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It is the epistle ¹ to Demonicus, so seriously and so widely accepted, that is the ultimate source of Polonius's advice to Laertes:
Be gentell and plesaunt to all men: be familiar but only with ye good.
Become sloly a frende, but after you haue professed amite endeuour so to continue ... Trie your friendes by such aduersities as happeneth in this present lyfe ... be to your familiars compayghniable, and not haughty ... Be neate and clenly in your apparel): but not braue and sumptuous ... Do your vter endeauor to lyue in safetie. But if it fortune you to come in perill, so defende yourselfe by batayle and force of armes, that it may redounde to your renoume. [A viii verso to Bii verso.)
Isocrates suggests also some principles of courtly wisdom and manners, which Polonius applied:
Neyther proue your frendes with your annoyance: nor yet be ignorant of their condicions. And this you may do, if you fayne to haue nede of them when you haue no nede at all: and committe vnto them for great secretes, matters which may without danger be discouered. For albeit contrary to your expectacion they bewraye you, yet shall you not be endamaged thereby; and if they satisfie the truste and confidense you hadde in theim, then haue you a better tryall of their maners ... Imitate the manners of kynges, and followe their wayes and trade of liuinge, (so shal you both seine to approue their doinges, and also to lone and folowe them)."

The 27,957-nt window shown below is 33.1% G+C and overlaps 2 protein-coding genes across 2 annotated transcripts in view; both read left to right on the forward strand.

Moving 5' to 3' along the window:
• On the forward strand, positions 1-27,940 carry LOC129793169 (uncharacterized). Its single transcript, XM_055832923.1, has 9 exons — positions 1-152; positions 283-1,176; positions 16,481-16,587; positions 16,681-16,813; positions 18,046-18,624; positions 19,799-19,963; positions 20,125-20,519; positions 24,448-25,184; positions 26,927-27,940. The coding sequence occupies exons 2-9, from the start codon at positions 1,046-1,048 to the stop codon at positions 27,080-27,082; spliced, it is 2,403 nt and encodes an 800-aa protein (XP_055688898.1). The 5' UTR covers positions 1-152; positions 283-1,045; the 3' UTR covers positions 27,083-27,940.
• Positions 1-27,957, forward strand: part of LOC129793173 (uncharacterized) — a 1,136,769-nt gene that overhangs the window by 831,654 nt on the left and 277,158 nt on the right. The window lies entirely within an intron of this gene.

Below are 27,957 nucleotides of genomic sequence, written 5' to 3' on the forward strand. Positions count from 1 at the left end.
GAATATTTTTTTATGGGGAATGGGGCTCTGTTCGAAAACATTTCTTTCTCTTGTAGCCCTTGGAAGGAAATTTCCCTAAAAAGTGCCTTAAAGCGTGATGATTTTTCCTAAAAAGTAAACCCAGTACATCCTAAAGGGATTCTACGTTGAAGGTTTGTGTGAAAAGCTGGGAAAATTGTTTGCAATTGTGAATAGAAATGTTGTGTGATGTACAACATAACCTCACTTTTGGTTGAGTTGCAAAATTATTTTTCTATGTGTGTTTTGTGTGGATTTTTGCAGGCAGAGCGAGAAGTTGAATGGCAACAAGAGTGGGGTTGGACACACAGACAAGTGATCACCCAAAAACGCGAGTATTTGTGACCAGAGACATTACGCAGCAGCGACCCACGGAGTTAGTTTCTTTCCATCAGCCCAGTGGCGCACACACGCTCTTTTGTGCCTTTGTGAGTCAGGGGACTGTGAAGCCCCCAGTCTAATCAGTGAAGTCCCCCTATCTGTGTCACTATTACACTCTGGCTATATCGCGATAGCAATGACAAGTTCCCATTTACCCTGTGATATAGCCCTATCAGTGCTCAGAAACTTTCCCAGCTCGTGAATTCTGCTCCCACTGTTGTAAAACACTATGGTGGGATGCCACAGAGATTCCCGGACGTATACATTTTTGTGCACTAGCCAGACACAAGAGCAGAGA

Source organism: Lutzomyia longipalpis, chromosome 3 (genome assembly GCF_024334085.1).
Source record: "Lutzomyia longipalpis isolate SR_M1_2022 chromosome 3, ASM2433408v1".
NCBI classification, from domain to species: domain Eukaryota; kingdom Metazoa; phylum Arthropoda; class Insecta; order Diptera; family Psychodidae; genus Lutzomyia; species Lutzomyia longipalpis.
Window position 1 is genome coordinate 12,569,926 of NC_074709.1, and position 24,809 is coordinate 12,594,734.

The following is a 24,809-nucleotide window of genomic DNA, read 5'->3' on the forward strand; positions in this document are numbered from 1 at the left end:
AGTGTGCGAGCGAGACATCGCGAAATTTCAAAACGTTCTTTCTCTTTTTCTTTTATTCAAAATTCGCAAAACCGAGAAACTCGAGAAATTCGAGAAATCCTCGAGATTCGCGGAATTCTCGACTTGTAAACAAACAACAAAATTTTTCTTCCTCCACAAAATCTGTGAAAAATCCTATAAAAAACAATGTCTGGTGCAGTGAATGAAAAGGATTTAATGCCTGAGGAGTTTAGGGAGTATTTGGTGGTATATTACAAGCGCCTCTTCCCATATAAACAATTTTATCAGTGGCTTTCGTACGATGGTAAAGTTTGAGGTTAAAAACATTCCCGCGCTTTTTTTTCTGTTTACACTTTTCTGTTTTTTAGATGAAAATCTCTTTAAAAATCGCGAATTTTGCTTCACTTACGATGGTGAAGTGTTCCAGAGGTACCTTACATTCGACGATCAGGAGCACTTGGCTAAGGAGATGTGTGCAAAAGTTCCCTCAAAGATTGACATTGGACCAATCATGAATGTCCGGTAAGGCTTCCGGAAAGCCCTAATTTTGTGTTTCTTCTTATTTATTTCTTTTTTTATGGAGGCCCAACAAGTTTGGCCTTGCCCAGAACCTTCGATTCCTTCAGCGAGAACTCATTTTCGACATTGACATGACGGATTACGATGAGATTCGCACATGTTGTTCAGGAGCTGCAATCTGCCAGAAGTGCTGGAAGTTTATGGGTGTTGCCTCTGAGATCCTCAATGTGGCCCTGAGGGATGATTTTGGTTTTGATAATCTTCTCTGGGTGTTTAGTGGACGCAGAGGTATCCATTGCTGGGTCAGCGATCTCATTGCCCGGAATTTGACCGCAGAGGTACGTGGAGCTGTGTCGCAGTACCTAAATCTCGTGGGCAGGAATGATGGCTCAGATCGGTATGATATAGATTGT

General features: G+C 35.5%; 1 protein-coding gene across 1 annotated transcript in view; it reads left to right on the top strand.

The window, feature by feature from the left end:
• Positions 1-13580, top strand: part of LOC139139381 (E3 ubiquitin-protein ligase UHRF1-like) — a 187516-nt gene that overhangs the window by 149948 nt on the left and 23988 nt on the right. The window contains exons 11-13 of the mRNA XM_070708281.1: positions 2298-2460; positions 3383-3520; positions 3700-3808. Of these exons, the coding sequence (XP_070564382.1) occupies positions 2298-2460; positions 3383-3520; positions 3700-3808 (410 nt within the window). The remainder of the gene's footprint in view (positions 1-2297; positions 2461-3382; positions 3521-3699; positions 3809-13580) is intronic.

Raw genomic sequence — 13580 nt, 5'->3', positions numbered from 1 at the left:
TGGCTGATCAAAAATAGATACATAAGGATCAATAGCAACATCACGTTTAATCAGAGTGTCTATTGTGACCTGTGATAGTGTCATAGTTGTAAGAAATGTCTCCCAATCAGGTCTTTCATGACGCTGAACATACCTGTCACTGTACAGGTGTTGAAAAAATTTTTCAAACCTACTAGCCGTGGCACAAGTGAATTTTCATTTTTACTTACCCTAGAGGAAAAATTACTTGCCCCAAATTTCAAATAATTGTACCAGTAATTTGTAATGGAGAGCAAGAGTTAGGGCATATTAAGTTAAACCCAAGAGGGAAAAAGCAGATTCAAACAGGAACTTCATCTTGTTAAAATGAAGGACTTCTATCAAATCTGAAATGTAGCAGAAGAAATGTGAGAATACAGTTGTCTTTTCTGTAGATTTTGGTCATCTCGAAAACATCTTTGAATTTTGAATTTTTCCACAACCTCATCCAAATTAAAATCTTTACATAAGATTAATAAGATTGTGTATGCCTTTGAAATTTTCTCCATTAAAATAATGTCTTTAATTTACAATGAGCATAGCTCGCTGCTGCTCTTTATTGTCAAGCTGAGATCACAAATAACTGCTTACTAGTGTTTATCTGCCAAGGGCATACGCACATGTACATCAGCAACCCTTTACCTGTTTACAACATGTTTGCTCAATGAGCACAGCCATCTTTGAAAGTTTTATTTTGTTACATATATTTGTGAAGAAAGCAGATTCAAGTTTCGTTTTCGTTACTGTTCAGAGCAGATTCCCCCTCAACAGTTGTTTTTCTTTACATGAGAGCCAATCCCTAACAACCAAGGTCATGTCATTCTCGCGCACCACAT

This collection surrounding Cato was made for moral ends and was taught accordingly. Brinsley's instructions for posing Cato bring this out as clearly as do the other facts we have already presented.
So in Cato, to aske, as in the first verses,
Q. What thing ought to be chicle vnto us?
X. The worship of God.
Q. Da sententiam.
R., Cultus Dei praecfpuus.
Q. Da carmen.
R. Si Deus est animus nobis, &c.
Then to examine the Verses by parts if you will: as Si Deus est animus, mac. Aske,
Qualls est Deus? What is God, or what a one?
~1. 4nimus, A spirit, or spiritual) nature or being.
~. Qui ita nobi.r dicunt? vet, Qum, nobis ita dicunt? Who or what things tell vs so?
R. Carmina, Verses, or Poets who write Verses.
Q. Quomodo turn cotendus est? R. Pura mente.
Q. Da carmen.
R. Si Deus est animus, &c.
Thus throughout, onely where they vnderstand not, to propound the question, as well in English, as in Latine, and so to answer.
Also you may examine thus: What Verses in Cato haue you, to prone that
71 Lathrop, Traarlatisns, PP. 45 46,